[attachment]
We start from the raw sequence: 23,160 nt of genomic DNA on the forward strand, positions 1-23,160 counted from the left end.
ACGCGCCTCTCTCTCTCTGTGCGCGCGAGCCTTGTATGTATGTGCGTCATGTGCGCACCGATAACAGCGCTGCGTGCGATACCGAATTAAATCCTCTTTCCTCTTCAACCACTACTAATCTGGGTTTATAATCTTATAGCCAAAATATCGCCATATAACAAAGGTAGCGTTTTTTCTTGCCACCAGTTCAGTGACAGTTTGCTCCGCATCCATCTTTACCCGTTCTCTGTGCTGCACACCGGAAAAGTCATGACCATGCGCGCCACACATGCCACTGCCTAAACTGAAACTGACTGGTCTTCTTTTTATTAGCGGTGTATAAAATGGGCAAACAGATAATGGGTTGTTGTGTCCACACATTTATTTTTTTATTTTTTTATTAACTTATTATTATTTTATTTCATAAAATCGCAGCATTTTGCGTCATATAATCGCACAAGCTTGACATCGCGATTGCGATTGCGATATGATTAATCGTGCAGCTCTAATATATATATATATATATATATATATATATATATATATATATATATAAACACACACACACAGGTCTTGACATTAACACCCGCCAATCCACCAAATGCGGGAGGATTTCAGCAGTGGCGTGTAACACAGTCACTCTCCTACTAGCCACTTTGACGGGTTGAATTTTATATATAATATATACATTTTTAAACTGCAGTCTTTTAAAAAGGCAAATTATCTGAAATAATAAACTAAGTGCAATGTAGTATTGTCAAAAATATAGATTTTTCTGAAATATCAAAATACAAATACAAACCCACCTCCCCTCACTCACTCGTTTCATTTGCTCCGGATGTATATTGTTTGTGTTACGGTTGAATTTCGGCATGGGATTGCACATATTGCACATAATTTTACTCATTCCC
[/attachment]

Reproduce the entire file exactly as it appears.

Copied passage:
We start from the raw sequence: 23,160 nt of genomic DNA on the forward strand, positions 1-23,160 counted from the left end.
ACGCGCCTCTCTCTCTCTGTGCGCGCGAGCCTTGTATGTATGTGCGTCATGTGCGCACCGATAACAGCGCTGCGTGCGATACCGAATTAAATCCTCTTTCCTCTTCAACCACTACTAATCTGGGTTTATAATCTTATAGCCAAAATATCGCCATATAACAAAGGTAGCGTTTTTTCTTGCCACCAGTTCAGTGACAGTTTGCTCCGCATCCATCTTTACCCGTTCTCTGTGCTGCACACCGGAAAAGTCATGACCATGCGCGCCACACATGCCACTGCCTAAACTGAAACTGACTGGTCTTCTTTTTATTAGCGGTGTATAAAATGGGCAAACAGATAATGGGTTGTTGTGTCCACACATTTATTTTTTTATTTTTTTATTAACTTATTATTATTTTATTTCATAAAATCGCAGCATTTTGCGTCATATAATCGCACAAGCTTGACATCGCGATTGCGATTGCGATATGATTAATCGTGCAGCTCTAATATATATATATATATATATATATATATATATATATATATATATATAAACACACACACACAGGTCTTGACATTAACACCCGCCAATCCACCAAATGCGGGAGGATTTCAGCAGTGGCGTGTAACACAGTCACTCTCCTACTAGCCACTTTGACGGGTTGAATTTTATATATAATATATACATTTTTAAACTGCAGTCTTTTAAAAAGGCAAATTATCTGAAATAATAAACTAAGTGCAATGTAGTATTGTCAAAAATATAGATTTTTCTGAAATATCAAAATACAAATACAAACCCACCTCCCCTCACTCACTCGTTTCATTTGCTCCGGATGTATATTGTTTGTGTTACGGTTGAATTTCGGCATGGGATTGCACATATTGCACATAATTTTACTCATTCCC